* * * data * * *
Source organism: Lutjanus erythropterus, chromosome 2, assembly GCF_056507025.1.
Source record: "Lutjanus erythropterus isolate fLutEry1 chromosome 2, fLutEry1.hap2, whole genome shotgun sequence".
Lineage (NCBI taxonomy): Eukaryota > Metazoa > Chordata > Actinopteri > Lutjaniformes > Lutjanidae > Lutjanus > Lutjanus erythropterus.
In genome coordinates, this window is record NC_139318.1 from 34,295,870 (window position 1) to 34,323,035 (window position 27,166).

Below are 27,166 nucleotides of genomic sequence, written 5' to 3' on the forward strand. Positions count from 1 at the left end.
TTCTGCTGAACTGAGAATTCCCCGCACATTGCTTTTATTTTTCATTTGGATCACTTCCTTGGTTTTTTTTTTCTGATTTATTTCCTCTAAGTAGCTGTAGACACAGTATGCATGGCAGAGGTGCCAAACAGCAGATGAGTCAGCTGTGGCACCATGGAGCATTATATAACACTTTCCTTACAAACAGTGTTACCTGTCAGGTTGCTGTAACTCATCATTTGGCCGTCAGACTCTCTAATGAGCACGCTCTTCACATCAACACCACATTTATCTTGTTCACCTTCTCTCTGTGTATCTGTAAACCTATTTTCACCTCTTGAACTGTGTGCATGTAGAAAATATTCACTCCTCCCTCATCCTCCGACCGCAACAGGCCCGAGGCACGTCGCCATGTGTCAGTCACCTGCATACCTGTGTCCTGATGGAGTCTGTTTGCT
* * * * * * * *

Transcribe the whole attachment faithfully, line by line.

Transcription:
Source organism: Lutjanus erythropterus, chromosome 2, assembly GCF_056507025.1.
Source record: "Lutjanus erythropterus isolate fLutEry1 chromosome 2, fLutEry1.hap2, whole genome shotgun sequence".
Lineage (NCBI taxonomy): Eukaryota > Metazoa > Chordata > Actinopteri > Lutjaniformes > Lutjanidae > Lutjanus > Lutjanus erythropterus.
In genome coordinates, this window is record NC_139318.1 from 34,295,870 (window position 1) to 34,323,035 (window position 27,166).

Below are 27,166 nucleotides of genomic sequence, written 5' to 3' on the forward strand. Positions count from 1 at the left end.
TTCTGCTGAACTGAGAATTCCCCGCACATTGCTTTTATTTTTCATTTGGATCACTTCCTTGGTTTTTTTTTTCTGATTTATTTCCTCTAAGTAGCTGTAGACACAGTATGCATGGCAGAGGTGCCAAACAGCAGATGAGTCAGCTGTGGCACCATGGAGCATTATATAACACTTTCCTTACAAACAGTGTTACCTGTCAGGTTGCTGTAACTCATCATTTGGCCGTCAGACTCTCTAATGAGCACGCTCTTCACATCAACACCACATTTATCTTGTTCACCTTCTCTCTGTGTATCTGTAAACCTATTTTCACCTCTTGAACTGTGTGCATGTAGAAAATATTCACTCCTCCCTCATCCTCCGACCGCAACAGGCCCGAGGCACGTCGCCATGTGTCAGTCACCTGCATACCTGTGTCCTGATGGAGTCTGTTTGCT